Year

1993

Degree Name

Doctor of Philosophy

Department

School of Creative Arts

Abstract

In the late nineteenth century, literary narratives and visual representations of the Australian bush played a major role in the historical process through which Australia was becoming conceptualised as a nation. This thesis examines features of these representations—the role of the journey, the portrayal of women's labour, the role of the swagman and of madness, the representation of motherhood, mateship and marriage, the scope and role of the imagination, and narratives of community—in there historical context. Using this analysis the thesis shows how the process of national cultural imagination was in part shaped by the experience at the time of both modernisation in public and domestic life, and change and contestation in the gender order.

Bush mythology frequently employed the notion of the masculine journey as an image of nation formation. The journey was used to represent a quest for nationhood which was to be achieved through the domestication of the land in the name of 'Australia'. The end of the journey—frequently figured as the return to the interior space of the home—was associated with the achievement of maturity on the part of both the traveler and the nation. Whilst men might embark on such journeys, female maturity was usually represented as a move into the home. This move, which appeared to take women out of the nation-space, testifies to the difficulty at the time of bringing men and women together into an imagined Australian national community.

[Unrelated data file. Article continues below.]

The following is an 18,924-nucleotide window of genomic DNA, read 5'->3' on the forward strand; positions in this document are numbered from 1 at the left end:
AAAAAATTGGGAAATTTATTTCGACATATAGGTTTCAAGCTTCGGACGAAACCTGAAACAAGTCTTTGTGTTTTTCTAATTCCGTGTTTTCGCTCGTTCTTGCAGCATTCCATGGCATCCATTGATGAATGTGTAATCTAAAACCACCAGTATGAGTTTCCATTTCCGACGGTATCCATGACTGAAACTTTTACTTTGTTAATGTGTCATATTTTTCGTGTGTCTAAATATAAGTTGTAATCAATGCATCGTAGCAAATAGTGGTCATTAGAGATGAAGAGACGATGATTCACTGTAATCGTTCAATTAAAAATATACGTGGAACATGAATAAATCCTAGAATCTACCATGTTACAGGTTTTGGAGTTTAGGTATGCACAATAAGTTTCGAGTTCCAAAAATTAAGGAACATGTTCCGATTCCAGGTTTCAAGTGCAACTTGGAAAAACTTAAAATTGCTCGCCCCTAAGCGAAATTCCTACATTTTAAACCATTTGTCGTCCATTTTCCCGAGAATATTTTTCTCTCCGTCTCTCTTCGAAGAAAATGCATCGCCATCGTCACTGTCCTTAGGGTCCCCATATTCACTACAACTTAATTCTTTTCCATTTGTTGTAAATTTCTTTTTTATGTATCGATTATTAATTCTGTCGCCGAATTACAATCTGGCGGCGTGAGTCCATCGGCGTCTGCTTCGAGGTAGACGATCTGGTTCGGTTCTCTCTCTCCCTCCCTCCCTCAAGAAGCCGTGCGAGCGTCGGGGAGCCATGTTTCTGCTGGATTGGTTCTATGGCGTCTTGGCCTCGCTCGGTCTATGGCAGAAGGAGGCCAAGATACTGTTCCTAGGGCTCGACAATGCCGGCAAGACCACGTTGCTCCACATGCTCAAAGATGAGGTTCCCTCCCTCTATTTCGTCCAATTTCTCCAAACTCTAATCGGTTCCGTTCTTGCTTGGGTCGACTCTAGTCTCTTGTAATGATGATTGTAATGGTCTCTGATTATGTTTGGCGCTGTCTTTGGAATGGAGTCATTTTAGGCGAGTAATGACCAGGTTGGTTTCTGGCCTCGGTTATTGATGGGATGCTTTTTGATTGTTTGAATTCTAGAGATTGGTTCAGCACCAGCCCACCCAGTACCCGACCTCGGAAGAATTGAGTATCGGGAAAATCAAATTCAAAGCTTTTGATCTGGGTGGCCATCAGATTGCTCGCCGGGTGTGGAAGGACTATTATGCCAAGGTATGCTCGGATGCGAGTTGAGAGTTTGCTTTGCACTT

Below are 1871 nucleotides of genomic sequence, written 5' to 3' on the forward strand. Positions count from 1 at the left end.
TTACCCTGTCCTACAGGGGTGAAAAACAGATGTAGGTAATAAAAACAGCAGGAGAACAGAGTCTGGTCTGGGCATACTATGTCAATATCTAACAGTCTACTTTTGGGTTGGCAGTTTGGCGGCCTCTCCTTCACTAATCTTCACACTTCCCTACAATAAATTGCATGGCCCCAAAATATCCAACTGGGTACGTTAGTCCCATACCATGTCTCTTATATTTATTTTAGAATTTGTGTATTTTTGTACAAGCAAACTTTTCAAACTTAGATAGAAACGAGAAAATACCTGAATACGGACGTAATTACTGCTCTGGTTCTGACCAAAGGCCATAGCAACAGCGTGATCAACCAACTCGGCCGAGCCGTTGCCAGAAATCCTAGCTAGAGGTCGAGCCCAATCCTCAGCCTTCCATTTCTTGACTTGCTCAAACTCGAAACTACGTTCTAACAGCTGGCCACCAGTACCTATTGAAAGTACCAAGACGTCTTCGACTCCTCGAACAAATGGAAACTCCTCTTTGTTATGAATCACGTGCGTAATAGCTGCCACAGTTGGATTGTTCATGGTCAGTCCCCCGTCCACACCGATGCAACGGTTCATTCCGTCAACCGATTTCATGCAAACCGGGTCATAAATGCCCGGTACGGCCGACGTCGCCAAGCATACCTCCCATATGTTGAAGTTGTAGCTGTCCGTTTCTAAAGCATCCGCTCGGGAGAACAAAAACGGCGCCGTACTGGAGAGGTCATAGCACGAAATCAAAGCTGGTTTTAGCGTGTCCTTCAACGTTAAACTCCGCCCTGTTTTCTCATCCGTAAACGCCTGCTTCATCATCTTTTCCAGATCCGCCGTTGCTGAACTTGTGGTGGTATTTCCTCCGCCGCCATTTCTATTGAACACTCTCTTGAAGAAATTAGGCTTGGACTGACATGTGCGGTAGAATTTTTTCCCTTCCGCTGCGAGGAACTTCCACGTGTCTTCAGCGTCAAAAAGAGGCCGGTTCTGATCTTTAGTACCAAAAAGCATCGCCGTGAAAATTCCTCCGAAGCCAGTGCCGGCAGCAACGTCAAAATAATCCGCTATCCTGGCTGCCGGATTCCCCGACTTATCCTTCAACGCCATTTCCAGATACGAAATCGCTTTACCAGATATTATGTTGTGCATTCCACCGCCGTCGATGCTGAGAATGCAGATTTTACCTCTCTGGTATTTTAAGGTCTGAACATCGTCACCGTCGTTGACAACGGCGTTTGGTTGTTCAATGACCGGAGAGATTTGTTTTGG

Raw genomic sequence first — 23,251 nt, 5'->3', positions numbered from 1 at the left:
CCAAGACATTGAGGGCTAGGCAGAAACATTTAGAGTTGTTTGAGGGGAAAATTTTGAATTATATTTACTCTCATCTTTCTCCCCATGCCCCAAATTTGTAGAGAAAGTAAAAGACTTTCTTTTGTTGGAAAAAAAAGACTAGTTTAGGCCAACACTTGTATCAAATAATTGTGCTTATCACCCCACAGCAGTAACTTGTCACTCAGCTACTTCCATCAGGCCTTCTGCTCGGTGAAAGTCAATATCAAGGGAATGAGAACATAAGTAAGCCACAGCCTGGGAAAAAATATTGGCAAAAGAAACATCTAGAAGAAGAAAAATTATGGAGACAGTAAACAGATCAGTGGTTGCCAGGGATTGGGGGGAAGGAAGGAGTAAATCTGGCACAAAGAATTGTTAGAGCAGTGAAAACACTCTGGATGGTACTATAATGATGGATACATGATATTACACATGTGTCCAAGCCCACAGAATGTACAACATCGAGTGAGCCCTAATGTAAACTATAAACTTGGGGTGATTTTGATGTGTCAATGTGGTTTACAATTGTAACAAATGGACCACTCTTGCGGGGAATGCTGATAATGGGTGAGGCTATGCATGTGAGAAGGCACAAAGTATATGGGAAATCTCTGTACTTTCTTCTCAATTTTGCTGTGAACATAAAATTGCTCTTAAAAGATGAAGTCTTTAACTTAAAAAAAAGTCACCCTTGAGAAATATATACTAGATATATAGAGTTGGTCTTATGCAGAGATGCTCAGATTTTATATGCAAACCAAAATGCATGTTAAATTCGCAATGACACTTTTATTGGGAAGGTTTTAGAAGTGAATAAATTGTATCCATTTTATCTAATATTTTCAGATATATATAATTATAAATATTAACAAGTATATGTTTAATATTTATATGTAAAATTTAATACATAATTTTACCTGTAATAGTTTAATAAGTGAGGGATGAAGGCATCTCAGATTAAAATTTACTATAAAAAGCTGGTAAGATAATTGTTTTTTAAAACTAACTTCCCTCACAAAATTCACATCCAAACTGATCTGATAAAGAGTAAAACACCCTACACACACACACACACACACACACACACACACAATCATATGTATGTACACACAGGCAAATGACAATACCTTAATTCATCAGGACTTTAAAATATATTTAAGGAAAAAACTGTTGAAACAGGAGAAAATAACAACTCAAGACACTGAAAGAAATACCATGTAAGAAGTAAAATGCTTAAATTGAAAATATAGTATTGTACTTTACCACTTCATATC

02Chap1.pdf (2738 kB)
03Chap2.pdf (2530 kB)
04Chap3.pdf (2490 kB)
05Chap4.pdf (2012 kB)
06Chap5.pdf (1513 kB)
07Chap6.pdf (2651 kB)
08Chap7.pdf (1777 kB)
09Chap8.pdf (1403 kB)
10Chap9.pdf (1665 kB)
11Chap10.pdf (1600 kB)
12Chap11.pdf (658 kB)
13List.Biblio.pdf (793 kB)

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